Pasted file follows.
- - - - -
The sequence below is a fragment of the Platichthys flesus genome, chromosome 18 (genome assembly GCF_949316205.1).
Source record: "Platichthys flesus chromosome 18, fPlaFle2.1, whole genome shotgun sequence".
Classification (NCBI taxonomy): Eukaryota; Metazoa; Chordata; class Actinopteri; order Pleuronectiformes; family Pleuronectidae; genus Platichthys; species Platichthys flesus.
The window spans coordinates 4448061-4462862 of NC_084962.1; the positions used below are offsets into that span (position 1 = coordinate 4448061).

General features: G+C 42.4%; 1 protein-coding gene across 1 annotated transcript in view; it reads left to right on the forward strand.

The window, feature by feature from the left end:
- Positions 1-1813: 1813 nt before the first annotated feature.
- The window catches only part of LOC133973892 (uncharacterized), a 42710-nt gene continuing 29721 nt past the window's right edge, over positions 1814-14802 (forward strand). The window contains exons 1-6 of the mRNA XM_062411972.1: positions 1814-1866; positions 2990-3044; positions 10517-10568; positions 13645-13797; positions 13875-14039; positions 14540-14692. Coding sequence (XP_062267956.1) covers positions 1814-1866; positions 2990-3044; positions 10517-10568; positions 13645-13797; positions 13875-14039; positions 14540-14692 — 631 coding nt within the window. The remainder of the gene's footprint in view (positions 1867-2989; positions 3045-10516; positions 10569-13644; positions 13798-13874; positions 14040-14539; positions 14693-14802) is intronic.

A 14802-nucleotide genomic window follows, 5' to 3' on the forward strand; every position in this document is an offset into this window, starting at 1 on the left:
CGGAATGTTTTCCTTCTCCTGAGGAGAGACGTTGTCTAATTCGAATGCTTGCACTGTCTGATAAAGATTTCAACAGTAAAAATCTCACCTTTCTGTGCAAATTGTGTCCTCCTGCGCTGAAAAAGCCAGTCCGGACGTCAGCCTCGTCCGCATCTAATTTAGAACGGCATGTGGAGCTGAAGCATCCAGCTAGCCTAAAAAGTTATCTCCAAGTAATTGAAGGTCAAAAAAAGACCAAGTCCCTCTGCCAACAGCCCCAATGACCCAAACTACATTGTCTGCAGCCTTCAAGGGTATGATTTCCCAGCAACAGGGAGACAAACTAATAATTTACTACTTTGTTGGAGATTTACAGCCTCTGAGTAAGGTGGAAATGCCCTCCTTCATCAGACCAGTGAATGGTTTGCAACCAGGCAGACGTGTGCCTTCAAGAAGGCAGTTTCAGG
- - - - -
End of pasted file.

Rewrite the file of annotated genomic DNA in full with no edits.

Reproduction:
The sequence below is a fragment of the Platichthys flesus genome, chromosome 18 (genome assembly GCF_949316205.1).
Source record: "Platichthys flesus chromosome 18, fPlaFle2.1, whole genome shotgun sequence".
Classification (NCBI taxonomy): Eukaryota; Metazoa; Chordata; class Actinopteri; order Pleuronectiformes; family Pleuronectidae; genus Platichthys; species Platichthys flesus.
The window spans coordinates 4448061-4462862 of NC_084962.1; the positions used below are offsets into that span (position 1 = coordinate 4448061).

General features: G+C 42.4%; 1 protein-coding gene across 1 annotated transcript in view; it reads left to right on the forward strand.

The window, feature by feature from the left end:
- Positions 1-1813: 1813 nt before the first annotated feature.
- The window catches only part of LOC133973892 (uncharacterized), a 42710-nt gene continuing 29721 nt past the window's right edge, over positions 1814-14802 (forward strand). The window contains exons 1-6 of the mRNA XM_062411972.1: positions 1814-1866; positions 2990-3044; positions 10517-10568; positions 13645-13797; positions 13875-14039; positions 14540-14692. Coding sequence (XP_062267956.1) covers positions 1814-1866; positions 2990-3044; positions 10517-10568; positions 13645-13797; positions 13875-14039; positions 14540-14692 — 631 coding nt within the window. The remainder of the gene's footprint in view (positions 1867-2989; positions 3045-10516; positions 10569-13644; positions 13798-13874; positions 14040-14539; positions 14693-14802) is intronic.

A 14802-nucleotide genomic window follows, 5' to 3' on the forward strand; every position in this document is an offset into this window, starting at 1 on the left:
CGGAATGTTTTCCTTCTCCTGAGGAGAGACGTTGTCTAATTCGAATGCTTGCACTGTCTGATAAAGATTTCAACAGTAAAAATCTCACCTTTCTGTGCAAATTGTGTCCTCCTGCGCTGAAAAAGCCAGTCCGGACGTCAGCCTCGTCCGCATCTAATTTAGAACGGCATGTGGAGCTGAAGCATCCAGCTAGCCTAAAAAGTTATCTCCAAGTAATTGAAGGTCAAAAAAAGACCAAGTCCCTCTGCCAACAGCCCCAATGACCCAAACTACATTGTCTGCAGCCTTCAAGGGTATGATTTCCCAGCAACAGGGAGACAAACTAATAATTTACTACTTTGTTGGAGATTTACAGCCTCTGAGTAAGGTGGAAATGCCCTCCTTCATCAGACCAGTGAATGGTTTGCAACCAGGCAGACGTGTGCCTTCAAGAAGGCAGTTTCAGG